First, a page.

Thanks to rising home prices. hardly any homeowners find themselves underwater on their mortgages and the few that do are concentrated in a few cities and towns. In fact, ATTOM says that more than one-third of mortgaged homes in the country are considered "equity rich" with a combined loan-to-value (CLTV) ratio below 50 percent. The 34.4 percent of homeowners in that category is up from 31.2 percent the previous quarter and 27.5 percent in the second quarter of 2020.
The company, in its second quarter U.S. Home Equity and Underwater Report, shows only 4.1 percent of mortgaged homes, or one in 24, were considered seriously underwater in the second quarter of 2021. Those homes had a CLTV at least 25 percent more than the property's estimated market value. That was down from 5.2 percent of all U.S. properties with a mortgage in the prior quarter and 6.2 percent, or one in 16 properties, a year ago.
Forty-eight states saw the number of equity-rich homes increase and the seriously underwater decline from the first to the second quarters. All 50 had such an increase compared to a year earlier. Equity increases in the second quarter came as the median home prices nationwide rose 11 percent, quarterly, and 22 percent on an annual basis in the second quarter.
"The huge home-price jumps over the past year that helped millions of sellers earn big profits also kicked in big-time during the second quarter for other owners who saw their typical equity improve more than at any time in the last two years," said Todd Teta, chief product officer with ATTOM. "Instead of the virus pandemic harming homeowners, it's helped create conditions that have boosted the balance sheets of households all across the country. There are still a lot of questions hanging over the near future of the U.S. housing market, with some connected to how well the economy keeps recovering from the pandemic, and some not. We'll keep watching those closely, though for now, there are few assets that keep on giving so much as homeownership."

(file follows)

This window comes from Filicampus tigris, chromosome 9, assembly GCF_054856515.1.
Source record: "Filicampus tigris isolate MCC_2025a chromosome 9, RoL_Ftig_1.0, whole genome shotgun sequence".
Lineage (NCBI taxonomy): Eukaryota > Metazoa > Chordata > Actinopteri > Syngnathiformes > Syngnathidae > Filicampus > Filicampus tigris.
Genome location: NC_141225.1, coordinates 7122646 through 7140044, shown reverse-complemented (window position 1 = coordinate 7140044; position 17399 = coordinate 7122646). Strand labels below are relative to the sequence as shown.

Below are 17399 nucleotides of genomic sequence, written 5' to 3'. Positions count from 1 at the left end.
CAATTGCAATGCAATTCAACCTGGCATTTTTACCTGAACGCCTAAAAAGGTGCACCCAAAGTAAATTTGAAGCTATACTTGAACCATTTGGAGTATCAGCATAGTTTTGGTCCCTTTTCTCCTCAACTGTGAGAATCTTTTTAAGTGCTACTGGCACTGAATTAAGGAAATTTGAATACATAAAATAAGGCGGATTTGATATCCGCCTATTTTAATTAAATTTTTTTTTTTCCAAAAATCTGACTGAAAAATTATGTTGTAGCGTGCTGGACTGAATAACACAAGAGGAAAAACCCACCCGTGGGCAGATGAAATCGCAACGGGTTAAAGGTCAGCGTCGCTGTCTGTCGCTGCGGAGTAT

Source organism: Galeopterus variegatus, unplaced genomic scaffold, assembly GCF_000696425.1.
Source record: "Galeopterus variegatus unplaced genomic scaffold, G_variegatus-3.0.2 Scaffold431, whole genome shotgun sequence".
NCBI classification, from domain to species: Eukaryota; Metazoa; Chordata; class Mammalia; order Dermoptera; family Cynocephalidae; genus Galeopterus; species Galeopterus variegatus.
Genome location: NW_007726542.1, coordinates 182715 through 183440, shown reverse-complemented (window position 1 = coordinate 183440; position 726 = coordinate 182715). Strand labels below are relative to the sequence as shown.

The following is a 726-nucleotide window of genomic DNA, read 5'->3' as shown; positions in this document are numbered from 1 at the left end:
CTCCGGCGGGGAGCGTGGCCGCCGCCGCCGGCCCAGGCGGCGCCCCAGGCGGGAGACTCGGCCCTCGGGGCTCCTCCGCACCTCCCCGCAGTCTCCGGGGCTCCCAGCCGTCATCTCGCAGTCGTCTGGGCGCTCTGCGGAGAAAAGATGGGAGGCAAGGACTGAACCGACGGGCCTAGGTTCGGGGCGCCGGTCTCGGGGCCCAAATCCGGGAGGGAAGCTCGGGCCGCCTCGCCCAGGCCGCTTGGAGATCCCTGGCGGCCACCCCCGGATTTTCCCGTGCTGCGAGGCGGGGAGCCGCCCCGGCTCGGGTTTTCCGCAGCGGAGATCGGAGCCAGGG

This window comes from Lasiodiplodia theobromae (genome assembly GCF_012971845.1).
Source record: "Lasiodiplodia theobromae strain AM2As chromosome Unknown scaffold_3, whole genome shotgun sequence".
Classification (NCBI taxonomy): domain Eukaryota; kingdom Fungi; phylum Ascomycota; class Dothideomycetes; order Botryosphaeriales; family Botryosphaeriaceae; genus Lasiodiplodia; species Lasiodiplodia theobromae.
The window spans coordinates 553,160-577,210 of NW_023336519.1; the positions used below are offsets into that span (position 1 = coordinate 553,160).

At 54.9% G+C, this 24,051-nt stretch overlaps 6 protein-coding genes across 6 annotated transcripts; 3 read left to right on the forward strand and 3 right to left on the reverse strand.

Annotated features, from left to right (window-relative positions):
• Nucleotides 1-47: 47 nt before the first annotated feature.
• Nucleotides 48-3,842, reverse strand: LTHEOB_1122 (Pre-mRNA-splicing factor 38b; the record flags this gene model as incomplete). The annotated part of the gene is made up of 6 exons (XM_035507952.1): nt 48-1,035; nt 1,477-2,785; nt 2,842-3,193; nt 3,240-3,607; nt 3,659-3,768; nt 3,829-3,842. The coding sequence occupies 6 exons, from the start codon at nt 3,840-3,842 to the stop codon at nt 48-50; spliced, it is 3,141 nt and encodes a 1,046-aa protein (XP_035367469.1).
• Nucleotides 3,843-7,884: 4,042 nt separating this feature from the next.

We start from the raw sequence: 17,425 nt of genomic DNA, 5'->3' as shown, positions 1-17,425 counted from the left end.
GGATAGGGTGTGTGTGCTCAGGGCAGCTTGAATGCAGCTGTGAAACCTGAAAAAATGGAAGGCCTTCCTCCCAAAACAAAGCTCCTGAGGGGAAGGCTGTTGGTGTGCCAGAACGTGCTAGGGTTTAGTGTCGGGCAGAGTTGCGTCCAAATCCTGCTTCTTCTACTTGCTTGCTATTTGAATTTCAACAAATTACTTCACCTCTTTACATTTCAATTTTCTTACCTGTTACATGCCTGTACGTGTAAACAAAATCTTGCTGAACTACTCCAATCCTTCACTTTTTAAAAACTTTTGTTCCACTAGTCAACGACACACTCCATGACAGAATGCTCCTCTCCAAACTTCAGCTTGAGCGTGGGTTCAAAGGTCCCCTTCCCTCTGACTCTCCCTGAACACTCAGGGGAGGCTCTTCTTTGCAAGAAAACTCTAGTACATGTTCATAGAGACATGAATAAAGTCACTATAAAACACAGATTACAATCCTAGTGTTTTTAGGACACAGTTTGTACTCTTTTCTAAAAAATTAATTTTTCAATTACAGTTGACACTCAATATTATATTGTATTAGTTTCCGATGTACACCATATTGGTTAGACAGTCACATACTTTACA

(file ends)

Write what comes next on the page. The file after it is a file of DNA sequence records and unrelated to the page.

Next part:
Nine of the top 10 states in terms of growth in equity-rich homes were in the West and Northeast. In Arizona that share jumped from 16.3 percent in the first quarter to 39.7 percent in the second. In each of three neighboring New England states the gain was about 16 percentage points quarter-over-quarter. Massachusetts, New Hampshire, and Rhode Island all ended quarter two with just over 41 percent of their mortgaged homes in the equity-rich category.
The smallest gains, and in some cases losses in the share of equity-rich homes were posted in Maryland (down from 23.5 percent to 23.2 percent), West Virginia (unchanged at 19.8 percent), Nebraska (flat at 27.1 percent), Alaska and Montana, each up less than 1 point to 22.9 and 40.8 percent respectively
The decline in the share of underwater homes was greatest in Tennessee, Alabama, and Delaware, each of which declined by about 6 points into the single digits, while the share increased the most in West Virginia, from 10.3 percent to 11.7 percent. There were also small increases in New Hampshire, Hawaii, New York, and Utah, but all remained below a 5 percent share.
Equity-rich properties were most predominant in the West, with Idaho, California leading with over 50 percent, although Vermont was also above that mark. The shares were lowest in the Midwest and South which also led in the percentage of underwater properties.
All but one of the 106 metro areas analyzed (99 percent) showed an increase in levels of equity-rich homes from the first quarter of 2021 to the second quarter of 2021 while all 106 improved year-over- year. The greatest concentration of high equity properties was in the San Francisco Bay area of California.
When it comes to those concentrations of underwater homeowners we mentioned at the start of this piece, no one can top Ohio. ATTOM says there were 33 counties in the U.S. where at least 25 percent of properties were seriously underwater. The largest number of those zip codes were in Cleveland, Akron, and Toledo.